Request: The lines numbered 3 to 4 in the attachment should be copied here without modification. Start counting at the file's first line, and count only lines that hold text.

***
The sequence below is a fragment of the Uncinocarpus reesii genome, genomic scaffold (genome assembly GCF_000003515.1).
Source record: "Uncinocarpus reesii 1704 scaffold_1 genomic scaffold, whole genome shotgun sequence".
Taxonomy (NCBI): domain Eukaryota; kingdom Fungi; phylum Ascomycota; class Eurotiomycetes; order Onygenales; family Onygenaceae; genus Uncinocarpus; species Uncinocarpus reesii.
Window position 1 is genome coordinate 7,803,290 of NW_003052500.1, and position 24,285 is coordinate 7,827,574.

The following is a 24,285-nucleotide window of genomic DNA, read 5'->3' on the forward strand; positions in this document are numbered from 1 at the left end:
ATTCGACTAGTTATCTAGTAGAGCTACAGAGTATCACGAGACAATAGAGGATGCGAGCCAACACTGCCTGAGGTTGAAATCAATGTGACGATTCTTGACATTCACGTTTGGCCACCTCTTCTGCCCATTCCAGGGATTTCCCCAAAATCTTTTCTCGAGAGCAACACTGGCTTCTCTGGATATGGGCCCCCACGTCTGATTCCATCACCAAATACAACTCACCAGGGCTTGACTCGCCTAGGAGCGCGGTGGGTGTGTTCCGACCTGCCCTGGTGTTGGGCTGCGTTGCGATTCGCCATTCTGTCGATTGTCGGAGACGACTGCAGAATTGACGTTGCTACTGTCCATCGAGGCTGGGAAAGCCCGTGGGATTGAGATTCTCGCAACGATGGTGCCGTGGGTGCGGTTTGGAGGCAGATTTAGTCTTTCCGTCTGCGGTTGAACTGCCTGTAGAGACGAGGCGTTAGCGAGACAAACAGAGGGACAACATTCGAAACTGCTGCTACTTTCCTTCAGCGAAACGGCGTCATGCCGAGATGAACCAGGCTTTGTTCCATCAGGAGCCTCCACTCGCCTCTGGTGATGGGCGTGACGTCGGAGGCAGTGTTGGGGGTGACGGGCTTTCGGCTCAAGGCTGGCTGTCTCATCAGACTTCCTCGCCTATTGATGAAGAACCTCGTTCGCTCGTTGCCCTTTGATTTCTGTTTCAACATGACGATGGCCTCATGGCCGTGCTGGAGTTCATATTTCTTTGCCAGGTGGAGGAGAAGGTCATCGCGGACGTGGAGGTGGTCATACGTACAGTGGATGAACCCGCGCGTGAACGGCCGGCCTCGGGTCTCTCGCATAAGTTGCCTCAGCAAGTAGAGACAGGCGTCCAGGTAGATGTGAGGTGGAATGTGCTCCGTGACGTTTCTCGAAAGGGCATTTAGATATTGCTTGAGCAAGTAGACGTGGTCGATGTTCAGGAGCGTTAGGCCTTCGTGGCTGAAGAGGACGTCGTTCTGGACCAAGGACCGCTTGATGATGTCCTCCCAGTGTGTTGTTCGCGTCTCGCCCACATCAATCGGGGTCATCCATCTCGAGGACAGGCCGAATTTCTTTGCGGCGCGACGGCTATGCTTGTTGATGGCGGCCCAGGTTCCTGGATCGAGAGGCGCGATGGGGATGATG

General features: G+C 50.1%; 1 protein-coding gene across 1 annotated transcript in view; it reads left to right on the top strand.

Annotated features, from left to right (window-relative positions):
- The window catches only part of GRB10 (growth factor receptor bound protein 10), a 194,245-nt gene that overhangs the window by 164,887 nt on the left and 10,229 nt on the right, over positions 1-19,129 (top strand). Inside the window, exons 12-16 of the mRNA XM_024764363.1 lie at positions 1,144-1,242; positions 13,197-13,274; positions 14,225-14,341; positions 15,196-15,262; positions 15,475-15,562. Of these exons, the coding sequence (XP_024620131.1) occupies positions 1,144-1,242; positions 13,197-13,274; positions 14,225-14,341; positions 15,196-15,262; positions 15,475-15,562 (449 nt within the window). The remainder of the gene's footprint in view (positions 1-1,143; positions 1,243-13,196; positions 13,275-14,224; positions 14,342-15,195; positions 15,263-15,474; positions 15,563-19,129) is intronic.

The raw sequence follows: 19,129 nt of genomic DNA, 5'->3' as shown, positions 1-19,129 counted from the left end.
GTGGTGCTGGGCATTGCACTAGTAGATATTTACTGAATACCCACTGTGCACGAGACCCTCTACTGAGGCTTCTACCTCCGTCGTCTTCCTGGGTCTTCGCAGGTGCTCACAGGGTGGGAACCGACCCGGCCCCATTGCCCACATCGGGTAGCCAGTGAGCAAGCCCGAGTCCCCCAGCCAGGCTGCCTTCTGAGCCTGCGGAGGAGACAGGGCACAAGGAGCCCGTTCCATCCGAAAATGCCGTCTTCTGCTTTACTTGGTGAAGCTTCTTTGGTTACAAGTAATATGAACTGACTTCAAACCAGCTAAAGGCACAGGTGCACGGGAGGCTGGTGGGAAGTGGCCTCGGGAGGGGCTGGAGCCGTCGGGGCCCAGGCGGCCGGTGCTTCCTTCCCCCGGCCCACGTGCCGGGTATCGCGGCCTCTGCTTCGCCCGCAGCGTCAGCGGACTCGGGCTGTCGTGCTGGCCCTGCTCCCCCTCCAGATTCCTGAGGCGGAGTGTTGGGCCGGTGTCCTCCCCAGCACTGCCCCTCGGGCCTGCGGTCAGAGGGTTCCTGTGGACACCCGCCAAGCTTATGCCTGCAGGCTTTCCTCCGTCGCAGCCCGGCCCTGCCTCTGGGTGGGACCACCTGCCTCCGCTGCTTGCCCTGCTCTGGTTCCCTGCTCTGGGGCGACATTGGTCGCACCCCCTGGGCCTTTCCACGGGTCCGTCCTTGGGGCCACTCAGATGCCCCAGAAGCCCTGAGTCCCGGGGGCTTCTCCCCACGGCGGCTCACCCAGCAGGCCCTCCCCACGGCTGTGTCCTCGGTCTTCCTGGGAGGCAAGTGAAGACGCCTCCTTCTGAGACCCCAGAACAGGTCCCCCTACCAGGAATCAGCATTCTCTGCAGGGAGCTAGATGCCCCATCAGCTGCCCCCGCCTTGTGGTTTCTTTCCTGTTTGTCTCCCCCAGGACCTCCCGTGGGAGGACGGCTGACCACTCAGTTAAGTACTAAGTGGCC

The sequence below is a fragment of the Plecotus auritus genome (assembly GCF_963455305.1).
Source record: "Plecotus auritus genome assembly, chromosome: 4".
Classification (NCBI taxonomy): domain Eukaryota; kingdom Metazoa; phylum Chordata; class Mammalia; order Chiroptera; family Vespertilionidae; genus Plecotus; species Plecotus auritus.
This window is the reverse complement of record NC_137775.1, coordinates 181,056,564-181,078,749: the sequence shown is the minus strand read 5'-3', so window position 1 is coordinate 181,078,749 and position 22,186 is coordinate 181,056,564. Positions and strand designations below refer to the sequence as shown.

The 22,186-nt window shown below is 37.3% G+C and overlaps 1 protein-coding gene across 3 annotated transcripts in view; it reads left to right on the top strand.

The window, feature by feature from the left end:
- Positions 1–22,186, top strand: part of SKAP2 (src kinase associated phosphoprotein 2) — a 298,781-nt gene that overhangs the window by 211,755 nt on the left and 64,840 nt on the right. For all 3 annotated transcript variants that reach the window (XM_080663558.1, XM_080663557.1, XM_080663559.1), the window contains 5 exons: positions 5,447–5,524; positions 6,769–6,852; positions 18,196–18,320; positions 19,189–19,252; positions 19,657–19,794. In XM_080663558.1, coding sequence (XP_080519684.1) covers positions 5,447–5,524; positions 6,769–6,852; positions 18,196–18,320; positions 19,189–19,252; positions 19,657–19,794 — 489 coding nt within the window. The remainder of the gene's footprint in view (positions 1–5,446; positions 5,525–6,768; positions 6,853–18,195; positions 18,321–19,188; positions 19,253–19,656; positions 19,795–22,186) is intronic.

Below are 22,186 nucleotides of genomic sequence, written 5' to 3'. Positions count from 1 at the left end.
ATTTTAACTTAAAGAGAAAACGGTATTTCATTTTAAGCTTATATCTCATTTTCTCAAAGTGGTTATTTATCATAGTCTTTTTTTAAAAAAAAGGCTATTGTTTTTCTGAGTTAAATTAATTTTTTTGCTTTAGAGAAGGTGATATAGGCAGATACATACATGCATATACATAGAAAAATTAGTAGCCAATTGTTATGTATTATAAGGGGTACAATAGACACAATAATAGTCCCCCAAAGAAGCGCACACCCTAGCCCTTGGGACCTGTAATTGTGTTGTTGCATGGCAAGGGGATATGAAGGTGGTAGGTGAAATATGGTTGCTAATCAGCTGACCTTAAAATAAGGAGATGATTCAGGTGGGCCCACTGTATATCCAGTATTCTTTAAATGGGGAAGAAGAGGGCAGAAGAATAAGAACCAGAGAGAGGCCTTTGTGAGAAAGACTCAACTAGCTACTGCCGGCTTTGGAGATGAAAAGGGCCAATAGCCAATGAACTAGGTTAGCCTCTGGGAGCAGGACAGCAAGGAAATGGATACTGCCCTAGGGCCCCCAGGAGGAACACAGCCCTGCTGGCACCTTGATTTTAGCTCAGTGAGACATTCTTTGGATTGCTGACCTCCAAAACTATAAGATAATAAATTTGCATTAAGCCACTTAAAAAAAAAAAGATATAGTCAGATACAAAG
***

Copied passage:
Taxonomy (NCBI): domain Eukaryota; kingdom Fungi; phylum Ascomycota; class Eurotiomycetes; order Onygenales; family Onygenaceae; genus Uncinocarpus; species Uncinocarpus reesii.
Window position 1 is genome coordinate 7,803,290 of NW_003052500.1, and position 24,285 is coordinate 7,827,574.